The Aspergillus fumigatus transcriptional activator CpcA contributes significantly to the virulence of this fungal pathogen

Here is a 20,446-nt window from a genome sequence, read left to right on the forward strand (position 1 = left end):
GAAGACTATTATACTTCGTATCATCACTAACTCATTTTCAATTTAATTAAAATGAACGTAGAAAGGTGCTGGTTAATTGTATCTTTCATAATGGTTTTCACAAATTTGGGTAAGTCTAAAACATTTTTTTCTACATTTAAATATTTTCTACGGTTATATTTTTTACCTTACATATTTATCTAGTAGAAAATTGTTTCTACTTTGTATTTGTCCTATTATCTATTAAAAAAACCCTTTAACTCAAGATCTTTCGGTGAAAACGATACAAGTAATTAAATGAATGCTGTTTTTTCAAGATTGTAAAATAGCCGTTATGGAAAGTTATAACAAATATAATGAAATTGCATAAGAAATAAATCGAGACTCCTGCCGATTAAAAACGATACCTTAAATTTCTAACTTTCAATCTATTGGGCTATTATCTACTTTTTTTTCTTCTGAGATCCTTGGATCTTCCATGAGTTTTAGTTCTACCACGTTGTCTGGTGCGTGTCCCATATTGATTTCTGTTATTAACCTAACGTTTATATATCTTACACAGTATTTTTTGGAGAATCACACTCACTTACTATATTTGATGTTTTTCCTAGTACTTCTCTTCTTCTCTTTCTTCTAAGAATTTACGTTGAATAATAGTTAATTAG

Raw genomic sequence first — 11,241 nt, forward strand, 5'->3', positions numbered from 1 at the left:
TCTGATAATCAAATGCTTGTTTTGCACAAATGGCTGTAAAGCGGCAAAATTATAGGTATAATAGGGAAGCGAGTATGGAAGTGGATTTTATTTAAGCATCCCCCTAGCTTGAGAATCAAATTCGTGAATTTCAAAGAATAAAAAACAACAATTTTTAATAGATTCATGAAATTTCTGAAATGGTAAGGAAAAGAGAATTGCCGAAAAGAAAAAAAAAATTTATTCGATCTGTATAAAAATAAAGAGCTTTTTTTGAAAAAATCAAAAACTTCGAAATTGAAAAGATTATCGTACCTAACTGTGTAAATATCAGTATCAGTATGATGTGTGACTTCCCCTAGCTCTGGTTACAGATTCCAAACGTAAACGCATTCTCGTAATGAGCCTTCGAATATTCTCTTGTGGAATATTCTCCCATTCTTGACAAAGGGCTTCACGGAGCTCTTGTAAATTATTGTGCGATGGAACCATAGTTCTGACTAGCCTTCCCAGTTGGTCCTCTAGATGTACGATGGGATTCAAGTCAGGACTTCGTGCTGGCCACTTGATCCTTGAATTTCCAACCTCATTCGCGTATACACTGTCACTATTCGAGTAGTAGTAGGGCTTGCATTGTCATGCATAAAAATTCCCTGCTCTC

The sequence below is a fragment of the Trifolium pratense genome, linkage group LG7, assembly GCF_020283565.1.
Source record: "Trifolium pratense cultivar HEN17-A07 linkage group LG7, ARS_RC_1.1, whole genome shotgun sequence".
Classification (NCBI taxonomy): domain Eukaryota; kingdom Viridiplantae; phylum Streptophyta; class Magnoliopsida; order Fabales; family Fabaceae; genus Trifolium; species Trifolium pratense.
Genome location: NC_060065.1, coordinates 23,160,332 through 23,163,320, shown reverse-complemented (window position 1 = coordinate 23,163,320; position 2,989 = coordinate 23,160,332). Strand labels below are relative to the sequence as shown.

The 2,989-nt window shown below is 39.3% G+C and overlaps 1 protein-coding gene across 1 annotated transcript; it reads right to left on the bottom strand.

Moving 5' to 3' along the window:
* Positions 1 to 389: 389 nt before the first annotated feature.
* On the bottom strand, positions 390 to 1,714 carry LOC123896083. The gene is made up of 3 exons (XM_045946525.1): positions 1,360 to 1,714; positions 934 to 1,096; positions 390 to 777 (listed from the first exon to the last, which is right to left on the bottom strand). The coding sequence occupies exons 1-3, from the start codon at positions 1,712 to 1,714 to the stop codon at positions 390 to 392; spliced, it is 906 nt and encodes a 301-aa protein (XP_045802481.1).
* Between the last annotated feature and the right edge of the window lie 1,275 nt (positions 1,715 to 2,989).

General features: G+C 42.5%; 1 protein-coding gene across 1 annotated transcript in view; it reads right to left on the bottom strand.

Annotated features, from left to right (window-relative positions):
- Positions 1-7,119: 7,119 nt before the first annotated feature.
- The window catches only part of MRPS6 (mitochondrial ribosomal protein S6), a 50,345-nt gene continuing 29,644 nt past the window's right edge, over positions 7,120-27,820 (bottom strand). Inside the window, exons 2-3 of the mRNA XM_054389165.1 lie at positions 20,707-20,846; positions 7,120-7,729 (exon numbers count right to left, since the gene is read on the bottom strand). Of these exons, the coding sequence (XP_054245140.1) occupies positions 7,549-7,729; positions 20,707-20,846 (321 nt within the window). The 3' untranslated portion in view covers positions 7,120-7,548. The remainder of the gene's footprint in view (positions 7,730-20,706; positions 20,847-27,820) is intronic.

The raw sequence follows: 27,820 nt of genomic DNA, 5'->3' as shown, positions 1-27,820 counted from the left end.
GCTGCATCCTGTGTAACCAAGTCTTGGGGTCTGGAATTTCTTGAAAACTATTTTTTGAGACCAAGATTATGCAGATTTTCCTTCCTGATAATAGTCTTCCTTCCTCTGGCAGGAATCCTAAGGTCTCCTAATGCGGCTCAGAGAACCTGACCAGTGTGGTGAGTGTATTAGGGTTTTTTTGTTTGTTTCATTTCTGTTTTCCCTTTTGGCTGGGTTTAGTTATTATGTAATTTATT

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We have cloned and characterized the Aspergillus fumigatus cpcA gene encoding the transcriptional activator of the cross-pathway control system of amino acid biosynthesis. cpcA encodes a functional orthologue of Saccharomyces cerevisiae Gcn4p. The coding sequence of the 2.2 kb transcript is preceded by two short upstream open reading frames, the larger one being well conserved among Aspergilli. Deletion strains in which either the coding sequence or the entire locus are replaced by a bifunctional dominant marker are impaired in their cross-pathway control response upon amino acid starvation, as demonstrated by analyses of selected reporter genes and specific enzymatic activities. In a murine model of pulmonary aspergillosis, cpcAΔ strains display attenuated virulence. Pathogenicity is restored to wild-type levels in strains with reconstitution of the genomic locus. Competitive mixed infection experiments additionally demonstrate that cpcAΔ strains are less able to survive in vivo than their wild-type progenitor. Our data suggest that specific stress conditions are encountered by A. fumigatus within the mammalian host and that the fungal cross-pathway control system plays a significant role in pulmonary aspergillosis.